eric at k3na.org
Wed Dec 5 14:52:48 EST 2001
A day or two ago someone mentioned that a US television network had done a brief story on modafinil, a drug that appears to
improve alertness during prolonged periods without sleep.
I had just read a much more detailed articled about modafinil in "The New Yorker" magazine of 2001 December 3, beginning on page
52. (This is a classic case of US copy-cat feature journalism, by the way. Someone does an interesting story and other media pick
up on it immediately thereafter.) I am not a medical specialist, but the article's description of tests by the military (pilots on
very long missions, for example) and with narcoleptics certainly seemed very promising. The results appear to match requirements of
those of us who aspire to operate a complete 48-hour contest in a fully alert state.
I would be interested to hear from medical professionals who can evaluate the more technical research reports (if any) that have
been published... could comment constructively on the suitability of this drug for contesting... and could point out risks.
-- Eric R3/K3NA
p.s.: I now expect a lengthy thread of messages containing at least the following points:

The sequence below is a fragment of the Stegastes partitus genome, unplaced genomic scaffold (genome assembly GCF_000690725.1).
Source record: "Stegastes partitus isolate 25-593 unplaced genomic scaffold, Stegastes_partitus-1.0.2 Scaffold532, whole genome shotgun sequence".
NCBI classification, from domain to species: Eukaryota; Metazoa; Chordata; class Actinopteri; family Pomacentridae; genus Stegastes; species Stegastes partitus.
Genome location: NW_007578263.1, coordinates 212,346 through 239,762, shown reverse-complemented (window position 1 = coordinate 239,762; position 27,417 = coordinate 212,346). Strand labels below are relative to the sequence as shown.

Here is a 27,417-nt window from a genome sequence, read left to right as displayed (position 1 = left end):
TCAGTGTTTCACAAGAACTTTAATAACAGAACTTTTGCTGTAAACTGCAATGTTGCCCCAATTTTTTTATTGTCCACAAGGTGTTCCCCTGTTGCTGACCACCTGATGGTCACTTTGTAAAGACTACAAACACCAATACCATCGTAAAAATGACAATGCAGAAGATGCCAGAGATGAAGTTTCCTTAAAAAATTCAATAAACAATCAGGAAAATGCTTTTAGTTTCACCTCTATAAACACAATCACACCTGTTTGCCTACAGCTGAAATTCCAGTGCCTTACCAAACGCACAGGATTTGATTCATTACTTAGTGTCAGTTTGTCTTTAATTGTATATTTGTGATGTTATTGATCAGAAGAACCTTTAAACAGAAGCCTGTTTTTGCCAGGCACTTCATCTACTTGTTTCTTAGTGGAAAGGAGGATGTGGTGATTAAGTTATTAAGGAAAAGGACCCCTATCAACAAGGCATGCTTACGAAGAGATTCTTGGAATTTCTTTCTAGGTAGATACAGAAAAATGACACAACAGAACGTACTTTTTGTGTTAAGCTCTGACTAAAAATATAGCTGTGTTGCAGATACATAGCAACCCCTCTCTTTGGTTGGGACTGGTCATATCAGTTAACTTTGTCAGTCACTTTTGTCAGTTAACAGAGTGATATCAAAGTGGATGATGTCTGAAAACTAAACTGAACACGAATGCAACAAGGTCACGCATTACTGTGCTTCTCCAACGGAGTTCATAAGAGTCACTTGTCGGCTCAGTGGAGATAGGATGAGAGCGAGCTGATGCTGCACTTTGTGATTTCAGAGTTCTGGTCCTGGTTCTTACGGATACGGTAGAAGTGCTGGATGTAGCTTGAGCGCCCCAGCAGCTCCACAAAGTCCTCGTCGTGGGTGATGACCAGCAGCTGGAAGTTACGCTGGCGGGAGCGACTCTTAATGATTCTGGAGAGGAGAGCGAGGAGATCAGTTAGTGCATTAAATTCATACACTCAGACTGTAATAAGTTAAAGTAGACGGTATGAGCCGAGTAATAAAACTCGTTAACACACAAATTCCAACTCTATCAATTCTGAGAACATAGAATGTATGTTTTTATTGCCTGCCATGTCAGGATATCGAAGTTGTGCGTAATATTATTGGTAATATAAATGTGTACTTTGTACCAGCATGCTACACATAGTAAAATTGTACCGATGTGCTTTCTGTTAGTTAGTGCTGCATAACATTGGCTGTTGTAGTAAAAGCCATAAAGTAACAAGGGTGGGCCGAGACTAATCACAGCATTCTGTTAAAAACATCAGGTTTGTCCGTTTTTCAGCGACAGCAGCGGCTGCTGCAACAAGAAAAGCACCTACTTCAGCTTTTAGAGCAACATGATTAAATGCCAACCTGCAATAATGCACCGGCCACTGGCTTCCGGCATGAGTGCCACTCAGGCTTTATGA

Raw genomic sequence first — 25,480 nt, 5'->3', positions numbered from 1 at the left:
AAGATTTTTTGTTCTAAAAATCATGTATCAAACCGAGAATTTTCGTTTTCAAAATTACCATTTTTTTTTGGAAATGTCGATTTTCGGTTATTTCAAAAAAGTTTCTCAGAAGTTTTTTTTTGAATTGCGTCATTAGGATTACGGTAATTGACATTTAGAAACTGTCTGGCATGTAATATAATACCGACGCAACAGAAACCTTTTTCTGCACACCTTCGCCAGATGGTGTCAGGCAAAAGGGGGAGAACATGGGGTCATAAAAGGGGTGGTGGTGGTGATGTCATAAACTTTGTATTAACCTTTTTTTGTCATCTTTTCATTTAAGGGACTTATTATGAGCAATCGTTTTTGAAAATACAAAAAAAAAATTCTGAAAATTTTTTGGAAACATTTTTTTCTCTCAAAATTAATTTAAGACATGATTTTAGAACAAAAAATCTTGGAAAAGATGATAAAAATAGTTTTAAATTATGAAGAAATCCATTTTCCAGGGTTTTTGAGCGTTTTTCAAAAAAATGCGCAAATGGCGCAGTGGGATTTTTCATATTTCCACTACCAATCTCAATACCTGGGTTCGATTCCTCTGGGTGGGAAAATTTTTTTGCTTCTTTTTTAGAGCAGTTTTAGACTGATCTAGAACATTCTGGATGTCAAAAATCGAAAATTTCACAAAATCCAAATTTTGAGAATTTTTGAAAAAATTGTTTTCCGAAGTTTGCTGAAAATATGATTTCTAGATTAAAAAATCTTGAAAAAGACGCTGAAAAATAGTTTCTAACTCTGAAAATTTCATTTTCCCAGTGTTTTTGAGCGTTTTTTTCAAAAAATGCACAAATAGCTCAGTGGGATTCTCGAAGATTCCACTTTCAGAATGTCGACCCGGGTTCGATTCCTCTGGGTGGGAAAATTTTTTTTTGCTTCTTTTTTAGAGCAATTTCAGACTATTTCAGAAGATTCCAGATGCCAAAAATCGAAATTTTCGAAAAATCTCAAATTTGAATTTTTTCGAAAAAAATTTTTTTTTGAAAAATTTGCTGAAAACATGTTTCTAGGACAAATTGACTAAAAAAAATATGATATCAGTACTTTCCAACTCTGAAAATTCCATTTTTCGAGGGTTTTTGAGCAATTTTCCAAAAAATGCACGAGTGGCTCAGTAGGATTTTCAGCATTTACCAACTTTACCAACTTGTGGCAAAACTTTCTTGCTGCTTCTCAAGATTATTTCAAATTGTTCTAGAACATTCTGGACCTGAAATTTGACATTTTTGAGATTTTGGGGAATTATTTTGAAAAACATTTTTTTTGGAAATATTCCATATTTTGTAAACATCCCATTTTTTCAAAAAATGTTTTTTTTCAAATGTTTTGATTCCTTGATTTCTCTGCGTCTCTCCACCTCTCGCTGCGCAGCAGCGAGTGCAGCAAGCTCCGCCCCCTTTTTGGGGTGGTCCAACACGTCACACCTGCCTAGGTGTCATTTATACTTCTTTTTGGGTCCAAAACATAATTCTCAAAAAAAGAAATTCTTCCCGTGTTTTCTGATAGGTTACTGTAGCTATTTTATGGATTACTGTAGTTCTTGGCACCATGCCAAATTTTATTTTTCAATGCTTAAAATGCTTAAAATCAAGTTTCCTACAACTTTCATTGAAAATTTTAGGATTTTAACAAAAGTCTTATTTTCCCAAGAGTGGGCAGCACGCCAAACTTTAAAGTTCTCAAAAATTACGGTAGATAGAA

-- drugs provide an unfair advantage to those who can acquire them and care to use them.
-- the introduction of drugs into contests is a continuation of the 'horrible' trends set by packet and SO2R.
-- drugs should be banned.
-- the need for drug testing of winners.
-- the best and most highly-respected ops do not need drugs.
-- drugs are not prohibited by the rules, and anything which is not explicitly prohibited is OK.
-- the rules are the rules, and anything which is not explicitly permitted is not OK.
-- caffeine is a drug, and contesters have been using it without limitation since the dawn of contesting and even the dawn of ham
-- contesting should be on par with other Olympic sports and meet Olympic standards of avoiding drug-enhanced performance.
-- the Olympic banned substance list includes caffeine, as well as several other common stimulants found in, for example, cold
and flu medications [to offset drowsiness].
-- alcohol is a drug and is used in contests like Field Day.
-- Field Day is not a contest.
-- alcohol is not a performance-enhancing drug.
-- operators who use drugs should be in a separate class, or annotated in the results with an asterisk*.
-- this annotation would be inconsistent with past results, where some operators were know to have used certain "recreational
chemicals" as stimulants to fight sleep or improve the illusion of performance, and whose results were never annotated with *.
-- that contesting is its own drug.
Having now sprinkled gasoline liberally around the reflector's landscape, I wonder who will throw the first burning match?
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